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How long will my propane last?


How Long will my Propane Last?

That question can be answered in two different ways.                                                                                        If asking about the lifespan of Propane: 

  • Propane does not have a shelf life like gasoline and does not require additives for storage.
  • Propane will be of the same quality today as it will be decades from now.
  • Because propane is normally stored under natural  Propane pressure, contamination is very unlikely.

If asking about the length of time your fuel supply will last when burning your appliance:                       This is easy to figure out if you know the following:

  • The number of pounds of fuel remaining in your propane cylinder.
  • That 4.24 lbs of propane equals 1 gallon.
  • The BTU/hr demand of your burner or other gas appliance.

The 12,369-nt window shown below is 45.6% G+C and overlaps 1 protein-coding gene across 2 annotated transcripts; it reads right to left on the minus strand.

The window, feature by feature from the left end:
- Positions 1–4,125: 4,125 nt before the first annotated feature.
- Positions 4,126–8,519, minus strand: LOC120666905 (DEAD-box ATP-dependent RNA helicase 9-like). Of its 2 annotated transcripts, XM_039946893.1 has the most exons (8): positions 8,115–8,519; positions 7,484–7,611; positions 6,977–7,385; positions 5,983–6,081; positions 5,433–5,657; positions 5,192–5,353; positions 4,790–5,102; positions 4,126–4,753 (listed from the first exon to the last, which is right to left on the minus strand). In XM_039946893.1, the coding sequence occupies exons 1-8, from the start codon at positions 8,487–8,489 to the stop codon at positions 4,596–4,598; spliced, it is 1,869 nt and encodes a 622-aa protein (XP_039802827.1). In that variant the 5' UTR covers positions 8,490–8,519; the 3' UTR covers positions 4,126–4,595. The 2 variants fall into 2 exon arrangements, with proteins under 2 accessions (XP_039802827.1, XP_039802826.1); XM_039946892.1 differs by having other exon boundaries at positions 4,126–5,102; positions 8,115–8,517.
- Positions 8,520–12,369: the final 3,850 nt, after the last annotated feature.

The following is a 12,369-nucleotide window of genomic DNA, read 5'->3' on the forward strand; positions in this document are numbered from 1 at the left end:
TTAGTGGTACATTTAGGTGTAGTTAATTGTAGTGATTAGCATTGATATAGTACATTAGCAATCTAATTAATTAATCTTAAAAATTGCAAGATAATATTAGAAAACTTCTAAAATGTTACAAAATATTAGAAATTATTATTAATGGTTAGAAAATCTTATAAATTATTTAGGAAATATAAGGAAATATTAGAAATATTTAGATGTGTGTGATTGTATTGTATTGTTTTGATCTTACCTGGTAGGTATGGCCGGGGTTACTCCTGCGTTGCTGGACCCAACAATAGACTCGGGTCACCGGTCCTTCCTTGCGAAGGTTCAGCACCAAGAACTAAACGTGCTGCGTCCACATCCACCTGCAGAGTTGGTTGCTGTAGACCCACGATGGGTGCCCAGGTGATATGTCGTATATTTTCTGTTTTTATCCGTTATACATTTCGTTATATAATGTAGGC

• One gallon of propane contains approximately 92,000 BTU's.

The most common tank is a 20 lb cylinder  (sometimes referred to as a 5 gallon cylinder).   These are the same ones commonly used as BBQ tanks.

Here is how the calculations work:    

  • First:  Determine your inventory of propane:  Check for the "tare weight" of your tank.  This is the empty weight.  Locate this figure on the embossed data stamped in the steel of your tank.
  • Second:  Determine the weight of your propane tank and fuel.  Subtract the tare weight to find out weight of propane.
  • Third:  Divide total weight of propane by 4.24 to determine gallons of inventory. 

What do you do with this information?  

A burner or appliance rated at 60,000 BTU/hr (with burner turned on to "High") will burn 60,000 BTU every hour which means consumption of fuel is one gallon of propane every 1.53 hours.  (92,000 BTU/Hr / 60,000 BTU/Hr = 1.53 hours that one gallon would last   Providing the burner remains on "high" you can determine the number of hours your propane supply with last.  To adjust for appliances, like a furnace, that are controlled by a thermostat and only cycle "ON" maybe a few minutes per hour, you would then need to adjust your calculations.  For example if the furnace cycled on for 15 minutes every hour in the winter you would adjust by a factor of 4.  (92,000 BTU/Hr / 60,000 BTU/Hr = 1.53 hours that one gallon would last x 4 = 6.12 hours of furnace use for each gallon in inventory)

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